With gift wrapping done at our house and having a family of five, we have no problem collecting paper towel tubes, wrapping paper tubes, and toilet paper tubes. I thought this was best time to find out what they know and remember about comparing items in terms of shortest, tallest, and any height in between. At this time, my sons are 4 and 3 years of age and my daughter is six months old. This learning activity was done with two boys and a baby, took 15 minutes or so, and it was before bedtime. So if this was a success with us, then just about anyone can do this at any time of day! 🙂
While my second oldest was playing, I asked my oldest which tube was the tallest out of the collection of tubes in front of him. Then I asked him what was the second tallest. Then I switched it up and put the wrong tube after the other two and asked if this was correct. With my oldest, this took about 1-2 minutes to complete the whole thing, resulting in what you see on the photo above.
To compare length, I asked much of the same questions about length, instead of height and he placed the tubes as you see them on the photo below. He was done and wanted to work on the mega blocks. This was perfect timing to get my second oldest to try this out. Doing much of the same thing with my second oldest, he too had no problem with placing the tubes from tallest to smallest or lay them out as longest to shortest, and vice versa. My second was having fun with this. He wanted more! Hmmm….Let’s tape them together to see how tall you are in cardboard tubes.
With a little painter’s tape, cardboard tubes, and my little helper, we were able to stack the tubes on top of each other to see how tall he is. It was fun for him because he chose which tubes to use and how many of them we needed to add or take away from his creation. He stepped back and was able to actually see how tall he really is. A really big smile was on his face and he was happy with that.
The oldest watched what was going on and wanted to do that as well. So he and I worked much the same way with him choosing the tubes. We went a step further and included the mega blocks that he was playing with earlier. Next to the tower of tubes, he stacked the mega blocks as high as his height. He thought this was very awesome. He then wanted to know how tall his little sister would be in mega blocks. I placed her on the floor and spoke with her as he grabbed some mega blocks and made his creation. It was a learning experience for both of us because once he thought he was done, she would move and I would gently stretch her out to see if the block creation was long enough. Let me just say that there was a lot of adjusting 🙂 My second oldest came into the picture and thought this was funny and joined in on the fun. 🙂 What you see below is the height of all three kids, whether with cardboard tubes, mega blocks, or both.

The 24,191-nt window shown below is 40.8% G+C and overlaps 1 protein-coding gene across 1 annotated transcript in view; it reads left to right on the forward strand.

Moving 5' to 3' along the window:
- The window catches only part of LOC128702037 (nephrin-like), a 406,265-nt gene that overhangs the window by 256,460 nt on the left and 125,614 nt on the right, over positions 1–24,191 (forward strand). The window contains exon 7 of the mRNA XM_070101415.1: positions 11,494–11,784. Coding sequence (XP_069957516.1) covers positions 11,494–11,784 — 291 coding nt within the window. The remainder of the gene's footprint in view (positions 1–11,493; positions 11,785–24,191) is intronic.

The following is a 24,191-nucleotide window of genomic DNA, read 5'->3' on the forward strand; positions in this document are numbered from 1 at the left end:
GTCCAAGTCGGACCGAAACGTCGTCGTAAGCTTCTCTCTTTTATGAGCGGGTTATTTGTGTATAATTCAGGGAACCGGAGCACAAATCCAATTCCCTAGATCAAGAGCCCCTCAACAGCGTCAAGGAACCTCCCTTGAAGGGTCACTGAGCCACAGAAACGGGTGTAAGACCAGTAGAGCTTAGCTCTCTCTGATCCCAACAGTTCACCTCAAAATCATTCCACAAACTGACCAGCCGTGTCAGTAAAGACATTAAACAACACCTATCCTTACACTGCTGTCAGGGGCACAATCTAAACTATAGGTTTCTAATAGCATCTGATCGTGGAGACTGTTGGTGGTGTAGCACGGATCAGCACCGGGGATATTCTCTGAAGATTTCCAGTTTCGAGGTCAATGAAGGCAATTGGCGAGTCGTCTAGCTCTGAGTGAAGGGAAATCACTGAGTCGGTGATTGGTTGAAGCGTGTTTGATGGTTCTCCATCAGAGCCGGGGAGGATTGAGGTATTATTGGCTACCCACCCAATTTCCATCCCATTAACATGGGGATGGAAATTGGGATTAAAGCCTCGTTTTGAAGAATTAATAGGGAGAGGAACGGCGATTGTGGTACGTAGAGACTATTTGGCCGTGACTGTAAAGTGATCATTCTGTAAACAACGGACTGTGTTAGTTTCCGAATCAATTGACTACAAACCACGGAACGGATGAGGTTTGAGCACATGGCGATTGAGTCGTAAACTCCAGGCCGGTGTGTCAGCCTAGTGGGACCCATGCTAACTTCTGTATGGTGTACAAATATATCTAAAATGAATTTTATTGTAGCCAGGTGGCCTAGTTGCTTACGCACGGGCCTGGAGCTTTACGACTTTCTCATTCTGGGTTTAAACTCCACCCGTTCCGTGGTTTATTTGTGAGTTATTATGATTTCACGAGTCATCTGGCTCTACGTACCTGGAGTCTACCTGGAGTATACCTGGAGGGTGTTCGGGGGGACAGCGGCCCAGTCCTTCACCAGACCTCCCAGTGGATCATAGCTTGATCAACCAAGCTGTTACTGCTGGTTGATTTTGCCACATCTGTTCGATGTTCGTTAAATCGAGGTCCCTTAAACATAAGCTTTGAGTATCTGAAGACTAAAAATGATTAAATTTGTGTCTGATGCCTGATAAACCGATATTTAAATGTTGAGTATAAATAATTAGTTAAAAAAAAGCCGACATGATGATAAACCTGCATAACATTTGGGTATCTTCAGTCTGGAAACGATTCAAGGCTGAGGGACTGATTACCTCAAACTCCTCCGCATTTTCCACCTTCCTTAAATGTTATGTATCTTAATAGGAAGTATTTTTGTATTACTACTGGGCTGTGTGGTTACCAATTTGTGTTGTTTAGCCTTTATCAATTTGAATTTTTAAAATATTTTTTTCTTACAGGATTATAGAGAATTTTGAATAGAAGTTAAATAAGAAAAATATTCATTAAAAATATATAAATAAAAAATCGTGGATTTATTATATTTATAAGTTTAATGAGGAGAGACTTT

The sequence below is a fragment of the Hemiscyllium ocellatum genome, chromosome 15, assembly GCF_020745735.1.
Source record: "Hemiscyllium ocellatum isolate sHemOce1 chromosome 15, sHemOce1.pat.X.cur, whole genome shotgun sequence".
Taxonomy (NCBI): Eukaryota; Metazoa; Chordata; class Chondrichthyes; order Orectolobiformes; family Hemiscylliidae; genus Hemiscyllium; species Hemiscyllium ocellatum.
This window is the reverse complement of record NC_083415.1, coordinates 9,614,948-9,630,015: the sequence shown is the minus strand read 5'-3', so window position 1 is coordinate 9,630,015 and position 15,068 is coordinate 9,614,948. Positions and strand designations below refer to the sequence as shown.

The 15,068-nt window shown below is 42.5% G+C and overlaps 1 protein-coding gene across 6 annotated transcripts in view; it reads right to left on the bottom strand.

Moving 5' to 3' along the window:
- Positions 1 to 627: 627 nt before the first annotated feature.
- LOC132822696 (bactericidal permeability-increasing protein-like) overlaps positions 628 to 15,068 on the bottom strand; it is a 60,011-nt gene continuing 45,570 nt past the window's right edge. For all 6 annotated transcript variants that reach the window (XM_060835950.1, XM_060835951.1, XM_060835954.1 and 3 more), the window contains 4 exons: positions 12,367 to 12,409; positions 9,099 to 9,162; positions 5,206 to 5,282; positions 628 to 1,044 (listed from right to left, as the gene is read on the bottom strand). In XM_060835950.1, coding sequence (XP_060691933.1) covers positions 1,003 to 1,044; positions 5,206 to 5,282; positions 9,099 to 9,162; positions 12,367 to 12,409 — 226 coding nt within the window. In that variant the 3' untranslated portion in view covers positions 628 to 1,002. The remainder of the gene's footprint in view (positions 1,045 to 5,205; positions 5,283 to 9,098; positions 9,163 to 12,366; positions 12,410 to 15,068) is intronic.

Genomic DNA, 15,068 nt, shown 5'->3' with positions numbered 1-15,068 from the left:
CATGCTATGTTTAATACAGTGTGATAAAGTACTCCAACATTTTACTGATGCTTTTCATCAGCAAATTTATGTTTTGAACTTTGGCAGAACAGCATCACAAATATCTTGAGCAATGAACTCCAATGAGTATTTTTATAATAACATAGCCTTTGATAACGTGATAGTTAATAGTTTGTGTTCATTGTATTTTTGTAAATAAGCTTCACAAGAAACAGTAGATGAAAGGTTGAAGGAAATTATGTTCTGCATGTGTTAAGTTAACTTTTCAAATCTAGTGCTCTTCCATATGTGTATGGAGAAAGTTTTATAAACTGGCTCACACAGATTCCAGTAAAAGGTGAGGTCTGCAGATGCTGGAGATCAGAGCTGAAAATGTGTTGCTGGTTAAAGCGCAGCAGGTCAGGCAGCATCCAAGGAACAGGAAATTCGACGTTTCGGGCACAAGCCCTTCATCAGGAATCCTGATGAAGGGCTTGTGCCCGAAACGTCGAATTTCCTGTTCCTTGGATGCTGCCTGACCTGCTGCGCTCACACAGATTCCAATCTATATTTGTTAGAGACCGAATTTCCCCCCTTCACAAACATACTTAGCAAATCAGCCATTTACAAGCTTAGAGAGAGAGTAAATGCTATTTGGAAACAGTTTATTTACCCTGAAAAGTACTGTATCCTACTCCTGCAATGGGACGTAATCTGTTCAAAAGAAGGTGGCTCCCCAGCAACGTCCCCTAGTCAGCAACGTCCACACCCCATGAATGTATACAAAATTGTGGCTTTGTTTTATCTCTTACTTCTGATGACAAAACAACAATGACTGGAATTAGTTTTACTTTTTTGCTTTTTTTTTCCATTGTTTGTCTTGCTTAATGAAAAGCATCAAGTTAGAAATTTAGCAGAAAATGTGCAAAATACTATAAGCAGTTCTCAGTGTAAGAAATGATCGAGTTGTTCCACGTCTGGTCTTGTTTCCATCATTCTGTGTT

An important note is that I did not make my second oldest work with the mega blocks. This was to be a fun learning experience, especially understanding this was before bedtime. 🙂
Where is this on the Schedule of Activities from 18 months to 3 years of age?
- Wednesday on Big and Small
Where is this on the Schedule of Activities for 3 to 5 years of age?
- Tuesdays for Measurement
Something to Think About:
This is perfect if you want a learning activity for your one child, or children of multiple ages. An extension of this would be to take rulers, or tailor tape, and see how tall your child is or children are in inches, centimeters, feet, yards, etc. You can use wooden blocks if you don’t have mega blocks, or you can even use Legos. You can even use plastic cups, or paper cups to stack them up to see how tall your child is. The idea is to give them as many opportunities to show height and length and also using the vocabulary. Most importantly, remember to have fun.
Again, as a parent, we might think we need to hurry up on teaching certain things to our children so that they won’t fall behind. This allows us to become more stressed or pressured if our children are not learning at the rate we think they should. No worries….just breathe. Because even reading this blog and finding out how to help your child become more successful in math, literacy, and art should tell you that you are a wonderful and caring parent. If your child takes more time to learn concepts, it is okay. We all learn at different times. I will say this over and over again because it is that important to know that you are doing a great job!